EDHECinfra expresses strong support to four environmental groups who launched legal action against the inclusion of gas in the EU taxonomy

EDHECinfra expresses strong support to four environmental groups who launched legal action against the inclusion of gas in the EU taxonomy

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In an open letter to Environmental law charity ClientEarth, the European Policy Office of the WWF, NGO Transport & Environment (T&E), and the German Federation for the Environment and Nature Conservation (BUND), Noël Amenc, associate professor at EDHEC Business School, director at Scientific Infra and Frédéric Blanc-Brude, director of the EDHEC Infrastructure Institute, express their strong support for their initiative, following their announcement on September 19, 2022, that they were taking legal action against the European executive to prevent fossil gas from featuring in the European Union's sustainable finance Taxonomy.

In effect, the authors published a study in February this year entitled "The Cost of Capital of Brown Gas," in which they argued that the European Commission's decision to include natural gas in the EU Green Taxonomy could have very unfavourable consequences for investment in renewable energy.

The authors' research note shows moreover that excluding natural gas generation from the EU Green Taxonomy would not increase its cost of capital and thus not create any risk of underinvestment in natural gas, the 'transition fuel' of choice. Conversely, including gas in the Green Taxonomy creates a genuine price distortion and a perverse incentive to limit future investments in renewable energy technologies.

Without coal and with limited and unreliable renewables, natural gas is now the "producer of last resort": it is a very valuable option, and its cost of capital should be low. In effect, this has already happened: natural gas has been doing perfectly well in terms of profits and dividends. The past five years have been bumper years and the cost of capital of these gas producers is already at historical lows.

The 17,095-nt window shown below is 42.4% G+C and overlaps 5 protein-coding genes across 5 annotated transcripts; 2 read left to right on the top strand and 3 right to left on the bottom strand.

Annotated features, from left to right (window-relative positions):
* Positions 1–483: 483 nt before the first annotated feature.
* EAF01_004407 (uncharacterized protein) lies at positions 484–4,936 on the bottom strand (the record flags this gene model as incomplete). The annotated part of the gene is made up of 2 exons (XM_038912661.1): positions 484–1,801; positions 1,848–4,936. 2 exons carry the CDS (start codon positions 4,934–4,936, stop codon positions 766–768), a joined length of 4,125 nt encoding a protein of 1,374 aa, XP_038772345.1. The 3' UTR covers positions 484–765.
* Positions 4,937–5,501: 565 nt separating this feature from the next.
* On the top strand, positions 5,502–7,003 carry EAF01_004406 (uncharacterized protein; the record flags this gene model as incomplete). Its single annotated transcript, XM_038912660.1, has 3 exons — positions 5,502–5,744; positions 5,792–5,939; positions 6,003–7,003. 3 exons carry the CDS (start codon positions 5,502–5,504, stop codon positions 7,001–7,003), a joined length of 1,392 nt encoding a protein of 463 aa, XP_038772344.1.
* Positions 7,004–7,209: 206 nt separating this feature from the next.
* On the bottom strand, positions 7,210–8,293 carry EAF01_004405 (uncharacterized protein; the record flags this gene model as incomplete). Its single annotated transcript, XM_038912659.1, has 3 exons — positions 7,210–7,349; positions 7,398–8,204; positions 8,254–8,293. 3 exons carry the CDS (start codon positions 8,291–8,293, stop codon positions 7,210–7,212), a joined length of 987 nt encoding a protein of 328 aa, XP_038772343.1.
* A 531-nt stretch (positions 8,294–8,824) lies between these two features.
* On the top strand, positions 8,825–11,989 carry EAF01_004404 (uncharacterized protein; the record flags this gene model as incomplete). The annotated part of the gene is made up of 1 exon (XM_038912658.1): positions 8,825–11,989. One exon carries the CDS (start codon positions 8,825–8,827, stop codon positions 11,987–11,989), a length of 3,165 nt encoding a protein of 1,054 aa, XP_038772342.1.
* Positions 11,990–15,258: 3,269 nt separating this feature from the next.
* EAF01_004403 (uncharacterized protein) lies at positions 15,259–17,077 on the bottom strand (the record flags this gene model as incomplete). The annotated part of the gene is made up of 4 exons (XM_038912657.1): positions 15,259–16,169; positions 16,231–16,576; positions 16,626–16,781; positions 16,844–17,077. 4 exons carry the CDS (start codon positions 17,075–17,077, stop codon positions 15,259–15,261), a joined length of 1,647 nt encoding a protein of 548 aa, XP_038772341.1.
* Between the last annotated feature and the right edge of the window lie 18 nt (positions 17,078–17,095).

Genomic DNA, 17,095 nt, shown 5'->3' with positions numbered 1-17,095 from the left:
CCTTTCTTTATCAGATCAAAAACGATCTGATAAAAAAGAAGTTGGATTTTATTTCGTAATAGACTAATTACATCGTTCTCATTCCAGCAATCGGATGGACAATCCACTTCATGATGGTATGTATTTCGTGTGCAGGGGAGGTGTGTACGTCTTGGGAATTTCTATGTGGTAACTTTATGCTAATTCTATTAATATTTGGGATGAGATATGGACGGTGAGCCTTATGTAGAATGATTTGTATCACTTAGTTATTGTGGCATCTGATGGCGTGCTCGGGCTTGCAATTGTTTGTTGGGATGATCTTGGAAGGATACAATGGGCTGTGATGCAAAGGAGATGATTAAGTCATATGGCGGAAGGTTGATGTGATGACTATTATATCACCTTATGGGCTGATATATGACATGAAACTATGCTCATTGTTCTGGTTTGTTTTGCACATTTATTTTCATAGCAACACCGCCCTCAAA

Even as renewables have developed, investments in fossil fuel have been doing very well indeed. Comparing the profitability of coal, gas, and renewable projects in Europe over the past five years shows that renewables in Europe are the most profitable but also that gas power projects have enjoyed a significant increase in their profitability, as have coal-fired projects.

In their view, there is no reason to argue that gas "needs to be green" so that we have enough investment in "transition fuels," because the costs of capital of gas projects in Europe has been near its record lows in recent years. All our research points to gas being already able to secure all the capital it needs. Conversely, by saying that gas is green, one can slow down investment in renewables, especially energy storage, and make gas even more valuable.

The authors fully agree with the environmental groups' point that, "Propping up gas, a fossil fuel which is currently at the centre of a cost-of-living crisis across the bloc, undermines the EU's fundamental aims of achieving cleaner, cheaper, and more secure energy. To bring down people's bills, secure energy supplies and protect citizens from climate chaos, the EU needs to stop greenwashing gas as 'sustainable' in the EU Taxonomy."